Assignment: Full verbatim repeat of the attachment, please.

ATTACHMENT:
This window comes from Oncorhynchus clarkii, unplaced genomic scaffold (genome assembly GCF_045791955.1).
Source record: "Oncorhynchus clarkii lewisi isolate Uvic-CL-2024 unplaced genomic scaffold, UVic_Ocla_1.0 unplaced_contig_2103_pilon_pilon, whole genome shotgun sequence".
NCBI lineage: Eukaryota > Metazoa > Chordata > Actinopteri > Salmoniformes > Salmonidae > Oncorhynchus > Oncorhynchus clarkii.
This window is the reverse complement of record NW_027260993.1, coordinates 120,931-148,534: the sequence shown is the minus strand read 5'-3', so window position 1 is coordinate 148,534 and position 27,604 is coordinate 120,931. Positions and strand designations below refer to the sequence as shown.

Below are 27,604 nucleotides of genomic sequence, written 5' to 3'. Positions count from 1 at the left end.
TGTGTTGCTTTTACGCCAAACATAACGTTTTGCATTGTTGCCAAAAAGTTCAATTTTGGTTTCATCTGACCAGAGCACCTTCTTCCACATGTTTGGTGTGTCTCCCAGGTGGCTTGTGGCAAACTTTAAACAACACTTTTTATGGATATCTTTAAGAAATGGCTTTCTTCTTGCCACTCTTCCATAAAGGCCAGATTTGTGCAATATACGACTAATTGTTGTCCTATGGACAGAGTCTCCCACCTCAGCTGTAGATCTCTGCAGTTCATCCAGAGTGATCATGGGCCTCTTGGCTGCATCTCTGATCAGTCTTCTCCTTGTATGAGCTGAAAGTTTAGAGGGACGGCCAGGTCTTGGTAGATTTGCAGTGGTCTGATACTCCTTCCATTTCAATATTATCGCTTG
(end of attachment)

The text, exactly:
This window comes from Oncorhynchus clarkii, unplaced genomic scaffold (genome assembly GCF_045791955.1).
Source record: "Oncorhynchus clarkii lewisi isolate Uvic-CL-2024 unplaced genomic scaffold, UVic_Ocla_1.0 unplaced_contig_2103_pilon_pilon, whole genome shotgun sequence".
NCBI lineage: Eukaryota > Metazoa > Chordata > Actinopteri > Salmoniformes > Salmonidae > Oncorhynchus > Oncorhynchus clarkii.
This window is the reverse complement of record NW_027260993.1, coordinates 120,931-148,534: the sequence shown is the minus strand read 5'-3', so window position 1 is coordinate 148,534 and position 27,604 is coordinate 120,931. Positions and strand designations below refer to the sequence as shown.

Below are 27,604 nucleotides of genomic sequence, written 5' to 3'. Positions count from 1 at the left end.
TGTGTTGCTTTTACGCCAAACATAACGTTTTGCATTGTTGCCAAAAAGTTCAATTTTGGTTTCATCTGACCAGAGCACCTTCTTCCACATGTTTGGTGTGTCTCCCAGGTGGCTTGTGGCAAACTTTAAACAACACTTTTTATGGATATCTTTAAGAAATGGCTTTCTTCTTGCCACTCTTCCATAAAGGCCAGATTTGTGCAATATACGACTAATTGTTGTCCTATGGACAGAGTCTCCCACCTCAGCTGTAGATCTCTGCAGTTCATCCAGAGTGATCATGGGCCTCTTGGCTGCATCTCTGATCAGTCTTCTCCTTGTATGAGCTGAAAGTTTAGAGGGACGGCCAGGTCTTGGTAGATTTGCAGTGGTCTGATACTCCTTCCATTTCAATATTATCGCTTG